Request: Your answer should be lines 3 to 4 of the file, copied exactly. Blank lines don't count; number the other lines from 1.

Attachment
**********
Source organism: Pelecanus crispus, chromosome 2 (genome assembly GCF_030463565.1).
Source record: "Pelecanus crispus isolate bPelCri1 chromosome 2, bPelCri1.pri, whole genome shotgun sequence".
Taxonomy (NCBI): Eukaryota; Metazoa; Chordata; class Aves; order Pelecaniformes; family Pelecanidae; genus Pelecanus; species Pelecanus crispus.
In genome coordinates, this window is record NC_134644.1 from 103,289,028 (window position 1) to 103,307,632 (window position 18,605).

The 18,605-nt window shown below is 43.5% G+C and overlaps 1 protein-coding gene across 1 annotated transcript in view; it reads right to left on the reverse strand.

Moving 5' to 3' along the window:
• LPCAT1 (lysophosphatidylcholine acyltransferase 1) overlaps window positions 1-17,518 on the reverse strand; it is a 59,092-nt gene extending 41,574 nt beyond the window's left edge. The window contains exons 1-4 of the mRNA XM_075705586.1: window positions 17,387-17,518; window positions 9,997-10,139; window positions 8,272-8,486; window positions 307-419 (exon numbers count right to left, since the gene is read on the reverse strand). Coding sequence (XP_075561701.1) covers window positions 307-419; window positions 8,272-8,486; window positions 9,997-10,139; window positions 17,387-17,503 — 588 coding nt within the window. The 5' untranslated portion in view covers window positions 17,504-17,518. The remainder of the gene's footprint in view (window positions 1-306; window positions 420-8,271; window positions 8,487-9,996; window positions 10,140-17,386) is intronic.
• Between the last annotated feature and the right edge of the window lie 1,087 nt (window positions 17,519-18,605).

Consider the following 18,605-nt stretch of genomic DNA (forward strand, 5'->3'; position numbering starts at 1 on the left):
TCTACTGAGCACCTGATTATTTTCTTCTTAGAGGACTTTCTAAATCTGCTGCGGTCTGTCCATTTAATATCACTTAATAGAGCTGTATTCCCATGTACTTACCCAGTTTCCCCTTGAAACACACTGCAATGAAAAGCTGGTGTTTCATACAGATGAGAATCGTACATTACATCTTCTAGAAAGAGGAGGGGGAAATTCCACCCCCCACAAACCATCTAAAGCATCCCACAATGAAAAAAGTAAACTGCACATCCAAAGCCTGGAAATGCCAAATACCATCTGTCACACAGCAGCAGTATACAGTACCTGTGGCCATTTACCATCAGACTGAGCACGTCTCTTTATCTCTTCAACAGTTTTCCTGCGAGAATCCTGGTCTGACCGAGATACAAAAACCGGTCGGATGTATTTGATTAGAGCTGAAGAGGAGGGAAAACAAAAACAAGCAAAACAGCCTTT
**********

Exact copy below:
Taxonomy (NCBI): Eukaryota; Metazoa; Chordata; class Aves; order Pelecaniformes; family Pelecanidae; genus Pelecanus; species Pelecanus crispus.
In genome coordinates, this window is record NC_134644.1 from 103,289,028 (window position 1) to 103,307,632 (window position 18,605).